SEARCH

SEARCH BY CITATION

Abstract

  1. Top of page
  2. Abstract
  3. References

Atherosclerosis begins in childhood, and these early lesions are related to cardiovascular risk factors, including non–high-density lipoprotein cholesterol (HDL-C). Genetic disorders of lipid metabolism, principally familial hypercholesterolemia, have a high frequency in the population (about 1:300–1:500), and cause cardiovascular morbidity beginning in the third decade of life. The current obesity epidemic in children has worsened cardiovascular risk status. Cardiovascular risk factors present in youth often track into adulthood and are more predictive of future subclinical atherosclerosis than risk factors measured in young adulthood. Further, modification of risk factors beginning in childhood and young adulthood can lead to restoration to normal or improvement in measures of subclinical atherosclerosis measures both in those with genetic dyslipidemias and those with dyslipidemia secondary to obesity. Prior recommended selective lipid screening strategies based on family history or presence of other cardiovascular risk factors have failed to capture many with genetic dyslipidemia. Medium-term clinical trials of statin therapy for inherited dyslipidemias are safe and effective in lowering low-density lipoprotein cholesterol (LDL-C). Cholesterol screening in childhood is necessary to prevent cardiovascular morbidity in those with genetic dyslipidemias and to increase awareness of the need for behavioral intervention in those with multiple cardiovascular risk factors, often a result of the obesity epidemic.

Peter O. Kwiterovich, MD has received a research grants from Pfizer and is on the advisory board at Merck.

The authors have no other funding, financial relationships, or conflicts of interest to disclose.

The lipid and nonlipid risk factors for cardiovascular (CVD) disease in adults are expressed in childhood.1 Prospective pathologic studies2,3 starting in youth have clearly demonstrated that the extent of the atherosclerotic lesions over the next several decades is related to baseline CVD risk factors, and in a dose-dependent fashion. CVD risk factors, including increased LDL, decreased HDL, and obesity track from childhood to young adulthood.1 A decided link has been unequivocally demonstrated between childhood CVD risk factors by 9 years of age and more extensive lesions of carotid intima-medial thickness (IMT) or presence of coronary calcium in young adults from 4 large diverse populations.4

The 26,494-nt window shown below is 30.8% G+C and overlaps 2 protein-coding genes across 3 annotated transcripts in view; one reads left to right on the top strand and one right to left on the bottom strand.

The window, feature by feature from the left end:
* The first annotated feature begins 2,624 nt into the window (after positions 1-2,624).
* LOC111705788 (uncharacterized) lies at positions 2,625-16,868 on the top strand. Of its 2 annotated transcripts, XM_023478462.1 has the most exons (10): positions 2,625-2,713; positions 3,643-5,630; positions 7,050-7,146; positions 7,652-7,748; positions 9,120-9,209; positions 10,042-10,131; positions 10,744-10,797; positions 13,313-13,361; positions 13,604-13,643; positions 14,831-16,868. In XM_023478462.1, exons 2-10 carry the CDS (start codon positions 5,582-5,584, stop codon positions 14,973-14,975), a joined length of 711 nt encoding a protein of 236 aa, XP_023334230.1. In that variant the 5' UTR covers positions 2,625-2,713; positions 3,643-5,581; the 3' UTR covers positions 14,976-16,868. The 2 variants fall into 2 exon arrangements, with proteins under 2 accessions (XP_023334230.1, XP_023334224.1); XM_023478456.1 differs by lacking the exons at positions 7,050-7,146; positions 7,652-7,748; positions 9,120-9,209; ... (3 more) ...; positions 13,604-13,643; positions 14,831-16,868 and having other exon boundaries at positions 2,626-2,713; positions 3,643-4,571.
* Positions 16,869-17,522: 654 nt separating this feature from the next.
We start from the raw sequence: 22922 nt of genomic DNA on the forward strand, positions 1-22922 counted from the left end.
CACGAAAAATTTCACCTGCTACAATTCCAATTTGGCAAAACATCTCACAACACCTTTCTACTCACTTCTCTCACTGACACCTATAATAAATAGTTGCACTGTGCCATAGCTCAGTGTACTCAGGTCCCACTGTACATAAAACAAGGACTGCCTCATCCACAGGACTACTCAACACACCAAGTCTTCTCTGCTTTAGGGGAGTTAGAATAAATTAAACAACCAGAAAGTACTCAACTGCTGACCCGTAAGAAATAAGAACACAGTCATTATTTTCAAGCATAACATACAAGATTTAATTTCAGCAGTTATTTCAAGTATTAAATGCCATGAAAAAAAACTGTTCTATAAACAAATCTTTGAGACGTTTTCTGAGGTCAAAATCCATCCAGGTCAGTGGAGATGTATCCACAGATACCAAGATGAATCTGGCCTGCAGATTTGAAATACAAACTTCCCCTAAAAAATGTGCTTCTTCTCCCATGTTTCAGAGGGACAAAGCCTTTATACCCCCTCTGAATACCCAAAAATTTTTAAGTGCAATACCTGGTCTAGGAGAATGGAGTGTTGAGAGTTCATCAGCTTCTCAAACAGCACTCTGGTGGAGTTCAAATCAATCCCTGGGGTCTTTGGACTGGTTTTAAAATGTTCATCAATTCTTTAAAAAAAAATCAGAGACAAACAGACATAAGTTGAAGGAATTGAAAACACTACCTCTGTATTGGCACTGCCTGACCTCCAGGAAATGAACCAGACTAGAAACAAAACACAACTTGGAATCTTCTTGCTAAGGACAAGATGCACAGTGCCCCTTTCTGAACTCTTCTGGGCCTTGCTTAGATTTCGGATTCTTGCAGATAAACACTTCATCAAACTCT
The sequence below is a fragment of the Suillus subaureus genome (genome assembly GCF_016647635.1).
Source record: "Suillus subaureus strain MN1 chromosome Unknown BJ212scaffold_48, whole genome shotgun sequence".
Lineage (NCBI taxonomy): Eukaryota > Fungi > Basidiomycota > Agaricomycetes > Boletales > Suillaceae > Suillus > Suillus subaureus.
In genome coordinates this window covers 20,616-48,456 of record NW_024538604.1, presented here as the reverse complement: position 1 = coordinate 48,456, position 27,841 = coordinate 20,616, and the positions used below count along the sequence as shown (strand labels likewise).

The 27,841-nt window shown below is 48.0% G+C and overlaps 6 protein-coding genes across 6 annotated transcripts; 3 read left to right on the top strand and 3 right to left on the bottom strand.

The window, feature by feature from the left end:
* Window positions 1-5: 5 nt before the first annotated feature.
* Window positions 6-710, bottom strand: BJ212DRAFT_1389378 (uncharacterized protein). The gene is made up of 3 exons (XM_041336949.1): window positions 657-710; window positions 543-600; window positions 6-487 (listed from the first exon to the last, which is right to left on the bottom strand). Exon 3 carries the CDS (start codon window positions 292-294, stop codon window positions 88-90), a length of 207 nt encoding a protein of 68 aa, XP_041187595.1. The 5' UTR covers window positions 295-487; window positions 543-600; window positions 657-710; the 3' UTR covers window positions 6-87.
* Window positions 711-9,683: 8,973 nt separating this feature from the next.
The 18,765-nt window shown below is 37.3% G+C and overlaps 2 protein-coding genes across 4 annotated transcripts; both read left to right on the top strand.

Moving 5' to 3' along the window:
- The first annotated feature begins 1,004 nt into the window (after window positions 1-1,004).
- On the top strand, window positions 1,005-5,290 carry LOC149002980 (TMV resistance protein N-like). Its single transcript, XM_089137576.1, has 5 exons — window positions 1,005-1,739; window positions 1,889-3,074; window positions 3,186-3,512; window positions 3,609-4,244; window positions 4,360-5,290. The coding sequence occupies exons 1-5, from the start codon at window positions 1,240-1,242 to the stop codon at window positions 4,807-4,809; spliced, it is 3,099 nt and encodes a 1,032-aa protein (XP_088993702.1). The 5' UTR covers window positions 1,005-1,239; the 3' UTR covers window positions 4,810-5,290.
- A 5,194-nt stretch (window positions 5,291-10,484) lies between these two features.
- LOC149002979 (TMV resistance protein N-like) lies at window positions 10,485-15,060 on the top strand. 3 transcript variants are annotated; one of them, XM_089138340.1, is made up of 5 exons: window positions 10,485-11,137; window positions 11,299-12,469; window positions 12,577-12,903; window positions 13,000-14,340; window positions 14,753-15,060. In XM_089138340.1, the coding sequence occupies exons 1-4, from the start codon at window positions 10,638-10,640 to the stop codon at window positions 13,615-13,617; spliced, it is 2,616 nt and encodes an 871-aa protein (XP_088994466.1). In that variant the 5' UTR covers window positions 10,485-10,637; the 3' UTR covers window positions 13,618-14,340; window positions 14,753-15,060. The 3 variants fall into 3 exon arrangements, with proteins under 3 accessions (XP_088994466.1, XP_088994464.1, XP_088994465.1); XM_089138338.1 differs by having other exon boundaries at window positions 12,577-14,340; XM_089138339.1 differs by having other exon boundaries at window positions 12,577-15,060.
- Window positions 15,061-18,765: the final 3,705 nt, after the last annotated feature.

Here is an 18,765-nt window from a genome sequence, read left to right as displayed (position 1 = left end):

Atherosclerosis is not an intrinsic part of human biology. There are a number of examples of populations that have manifested longevity as a companion to a life free of excessive calories and undesirable fat, increased LDL levels, obesity, physical inactivity, cigarette smoking, diabetes, and hypertension. Thus, by starting prevention of CVD and its risk factors early in life, the goal is to develop populations where CVD is not a major health problem. We believe that it is imperative for our children to take the road less travelled if we are truly going to begin to prevent CVD.

However, some have expressed concern that both observational and clinical trial data are lacking that demonstrate a longitudinal relationship between the risk of developing CVD events in adults and either the presence of CVD risk factors in youth or subclinical atherosclerosis in young adults. One approach is to do nothing concerning CVD risk factor detection and treatment until adulthood, where the data are strong and internally consistent that treatment of risk factors prevents both primary and secondary CVD events. Although the incidence of CVD events has decreased in adults in Western countries, CVD is becoming the major health problem in the developing world. CVD remains the major cause of mortality in many countries, who are considering whether earlier detection and treatment of CVD risk factors may provide a more reasoned and effective approach to prevention of CVD.